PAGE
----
The situation of the Society of Jesus in Africa and Madagascar is quite different for that in the northern hemisphere. Here our numbers are still rising, and our formation centres are flourishing. With that sort of human resource on hand, Provinces and Regions are expanding their service of God’s people and with that growth comes a fairly constant building schedule from parishes to schools, spirituality centres to social and outreach centres.
The new JCAM build absolutely wants to model some of the possibilities for conservation of resources and the use of alternative technologies. Provincial or Regional Superiors, Treasurers, Development Directors, Novice Directors and many others will visit JCAM in the course of their work and I want them to see how water harvesting can work, to understand how solar power can provide the energy we need, and ultimately how it is possible to make environmental concern a real part of our daily life and mission.
The circumstances of our times offer us an opportunity to do things differently, like making decisions and designing projects that are ecologically responsible. As Jesuits, we owe it to posterity to make good use of such opportunities.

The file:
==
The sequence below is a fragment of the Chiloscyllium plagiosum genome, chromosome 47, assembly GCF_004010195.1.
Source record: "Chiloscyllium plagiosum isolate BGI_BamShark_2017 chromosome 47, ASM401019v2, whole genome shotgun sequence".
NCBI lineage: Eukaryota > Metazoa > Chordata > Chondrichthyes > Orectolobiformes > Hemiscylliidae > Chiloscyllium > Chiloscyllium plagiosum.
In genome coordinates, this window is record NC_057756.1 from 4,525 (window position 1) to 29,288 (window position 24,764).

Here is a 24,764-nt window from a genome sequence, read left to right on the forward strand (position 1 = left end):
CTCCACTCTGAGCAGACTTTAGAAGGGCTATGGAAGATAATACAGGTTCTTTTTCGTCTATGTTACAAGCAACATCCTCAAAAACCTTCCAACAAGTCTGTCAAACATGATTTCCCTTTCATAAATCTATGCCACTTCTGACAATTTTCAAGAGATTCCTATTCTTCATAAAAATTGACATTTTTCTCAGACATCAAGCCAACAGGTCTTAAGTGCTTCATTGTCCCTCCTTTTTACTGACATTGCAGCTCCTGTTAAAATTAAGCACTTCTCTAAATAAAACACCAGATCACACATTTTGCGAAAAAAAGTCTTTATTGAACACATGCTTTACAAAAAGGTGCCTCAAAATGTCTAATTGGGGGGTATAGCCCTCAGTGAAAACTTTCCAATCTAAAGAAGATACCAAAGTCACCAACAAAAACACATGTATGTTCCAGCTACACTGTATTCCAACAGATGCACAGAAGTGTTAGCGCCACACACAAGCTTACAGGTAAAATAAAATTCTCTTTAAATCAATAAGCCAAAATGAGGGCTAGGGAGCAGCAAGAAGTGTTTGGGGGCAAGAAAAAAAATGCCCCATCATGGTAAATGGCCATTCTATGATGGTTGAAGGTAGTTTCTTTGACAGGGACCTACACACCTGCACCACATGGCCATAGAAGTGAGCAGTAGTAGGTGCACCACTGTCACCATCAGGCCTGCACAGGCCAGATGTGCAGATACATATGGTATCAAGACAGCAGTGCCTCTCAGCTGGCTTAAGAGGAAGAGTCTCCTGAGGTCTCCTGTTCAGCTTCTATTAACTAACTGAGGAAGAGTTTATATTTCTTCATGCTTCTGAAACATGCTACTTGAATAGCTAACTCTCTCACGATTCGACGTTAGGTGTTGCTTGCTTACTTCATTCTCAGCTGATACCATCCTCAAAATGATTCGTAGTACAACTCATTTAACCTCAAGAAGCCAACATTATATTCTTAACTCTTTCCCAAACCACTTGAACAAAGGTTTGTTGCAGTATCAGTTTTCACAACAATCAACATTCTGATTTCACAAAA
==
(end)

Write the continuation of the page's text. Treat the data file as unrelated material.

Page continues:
In your current role, what is your vision for the Jesuit Provinces in Africa and their work in relation to Care of Creation?
There is a building in London, close to the Jesuit offices in Mayfair, which has etched into its side a maxim from a French revolutionary – “Too many laws; too few examples.” Much more is accomplished in life when we model the way forward showing how change can be accomplished.
As I said, it is my own hope that JCAM can point the Provinces and Regions of Africa and Madagascar to greater appropriation of new possibilities in design and realisation. I must add that already in some part of this continent there are innovative demonstrations of integral ecology at work whether in farming, power capture, water use, animal husbandry, waste management and forestation. We just need more of all of that, and not just on this continent.